Louisiana reintroduces the electric chair, adds nitrogen hypoxia to execution methods

Earlier this month, Louisiana Governor Jeff Landry signed into law the state's plans to execute inmates using electrocution and nitrogen hypoxia. Lethal injection is still available, but sourcing the chemicals used is difficult. Amid a variety of other factors, the production of chemicals used to kill human beings is illegal in the countries that the US sources from.

Nitrogen hypoxia is not a medical term, said Dr. Joel Zivot, an associate professor of anesthesiology at Emory School of Medicine and an expert on physician participation in lethal injection.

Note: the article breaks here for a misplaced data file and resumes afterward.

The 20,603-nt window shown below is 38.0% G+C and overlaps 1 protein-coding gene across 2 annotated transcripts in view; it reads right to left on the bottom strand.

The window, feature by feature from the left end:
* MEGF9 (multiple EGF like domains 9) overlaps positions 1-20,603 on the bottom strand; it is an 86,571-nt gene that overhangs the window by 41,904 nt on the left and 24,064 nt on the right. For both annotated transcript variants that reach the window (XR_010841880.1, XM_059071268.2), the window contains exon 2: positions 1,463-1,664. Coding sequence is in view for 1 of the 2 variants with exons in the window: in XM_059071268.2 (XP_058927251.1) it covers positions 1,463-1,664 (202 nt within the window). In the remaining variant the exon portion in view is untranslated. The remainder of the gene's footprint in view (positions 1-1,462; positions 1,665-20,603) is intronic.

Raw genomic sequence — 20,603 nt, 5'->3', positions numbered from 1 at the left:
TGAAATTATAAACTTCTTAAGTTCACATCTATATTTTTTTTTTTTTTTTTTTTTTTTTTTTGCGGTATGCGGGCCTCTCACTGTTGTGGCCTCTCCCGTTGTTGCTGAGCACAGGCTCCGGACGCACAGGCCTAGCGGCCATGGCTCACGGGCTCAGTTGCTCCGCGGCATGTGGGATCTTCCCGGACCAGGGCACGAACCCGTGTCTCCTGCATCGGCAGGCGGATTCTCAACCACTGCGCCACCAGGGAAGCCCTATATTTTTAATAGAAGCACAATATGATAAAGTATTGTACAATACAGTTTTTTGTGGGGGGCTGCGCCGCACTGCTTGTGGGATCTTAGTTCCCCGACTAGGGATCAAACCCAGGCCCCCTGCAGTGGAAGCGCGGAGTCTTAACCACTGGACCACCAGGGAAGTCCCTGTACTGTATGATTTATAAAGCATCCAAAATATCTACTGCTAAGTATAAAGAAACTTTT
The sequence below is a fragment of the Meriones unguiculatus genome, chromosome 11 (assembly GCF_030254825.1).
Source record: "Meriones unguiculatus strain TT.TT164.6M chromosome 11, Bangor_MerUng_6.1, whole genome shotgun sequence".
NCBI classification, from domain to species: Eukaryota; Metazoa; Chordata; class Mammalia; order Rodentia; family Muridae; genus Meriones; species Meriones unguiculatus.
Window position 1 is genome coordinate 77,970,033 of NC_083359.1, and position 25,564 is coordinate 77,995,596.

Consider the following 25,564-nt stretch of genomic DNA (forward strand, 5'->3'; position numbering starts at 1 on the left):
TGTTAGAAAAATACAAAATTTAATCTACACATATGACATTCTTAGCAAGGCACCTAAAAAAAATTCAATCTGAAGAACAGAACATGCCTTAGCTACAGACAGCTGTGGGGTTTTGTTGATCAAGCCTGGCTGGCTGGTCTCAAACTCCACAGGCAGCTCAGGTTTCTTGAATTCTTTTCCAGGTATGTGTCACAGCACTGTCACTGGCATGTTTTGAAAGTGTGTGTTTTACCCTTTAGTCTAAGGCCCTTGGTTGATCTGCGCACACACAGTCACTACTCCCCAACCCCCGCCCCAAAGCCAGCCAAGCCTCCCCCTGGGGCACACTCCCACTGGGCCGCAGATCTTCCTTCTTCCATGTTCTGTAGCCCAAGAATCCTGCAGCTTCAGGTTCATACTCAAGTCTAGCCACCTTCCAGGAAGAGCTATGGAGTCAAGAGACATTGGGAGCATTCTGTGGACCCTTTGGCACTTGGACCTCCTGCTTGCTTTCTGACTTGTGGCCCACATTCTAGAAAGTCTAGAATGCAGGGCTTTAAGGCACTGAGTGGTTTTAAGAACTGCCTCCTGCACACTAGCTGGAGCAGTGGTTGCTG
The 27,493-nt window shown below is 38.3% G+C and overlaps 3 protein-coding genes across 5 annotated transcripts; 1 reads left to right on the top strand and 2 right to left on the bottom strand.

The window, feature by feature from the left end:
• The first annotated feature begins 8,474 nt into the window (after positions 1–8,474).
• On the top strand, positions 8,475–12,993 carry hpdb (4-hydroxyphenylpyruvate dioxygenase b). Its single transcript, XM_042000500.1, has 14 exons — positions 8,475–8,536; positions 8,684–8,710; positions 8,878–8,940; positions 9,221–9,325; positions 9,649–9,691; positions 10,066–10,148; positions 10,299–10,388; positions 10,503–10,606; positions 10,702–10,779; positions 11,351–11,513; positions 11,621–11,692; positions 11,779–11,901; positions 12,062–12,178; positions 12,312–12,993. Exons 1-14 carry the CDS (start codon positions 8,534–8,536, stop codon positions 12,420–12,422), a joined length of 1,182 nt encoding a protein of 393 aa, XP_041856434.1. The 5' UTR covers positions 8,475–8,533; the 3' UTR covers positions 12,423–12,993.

"It's asphyxiation," said Zivot. "It's the gas chamber strapped to your face."

Emily Woodruff, Nola.com

Alabama is the only state to execute a prisoner with nitrogen and only resorted to the method because the execution team couldn't find the vein. The Alabama attorney general stated that nitrogen hypoxia is "the most painless and humane method of execution known to man," but it took a full 22 minutes of violent writhing and gasping for Kenneth Smith, Alabama's nitrogen hypoxia test subject, to die.

Veterinarians don't put down animals this way because it's inhumane. So why is the US so eager to execute? Executions seem to benefit no one, not the victim's families, not the state's budget, not the executioner, guards, warden, fellow inmates. And now, Louisiana is insisting on expanding its execution capabilities.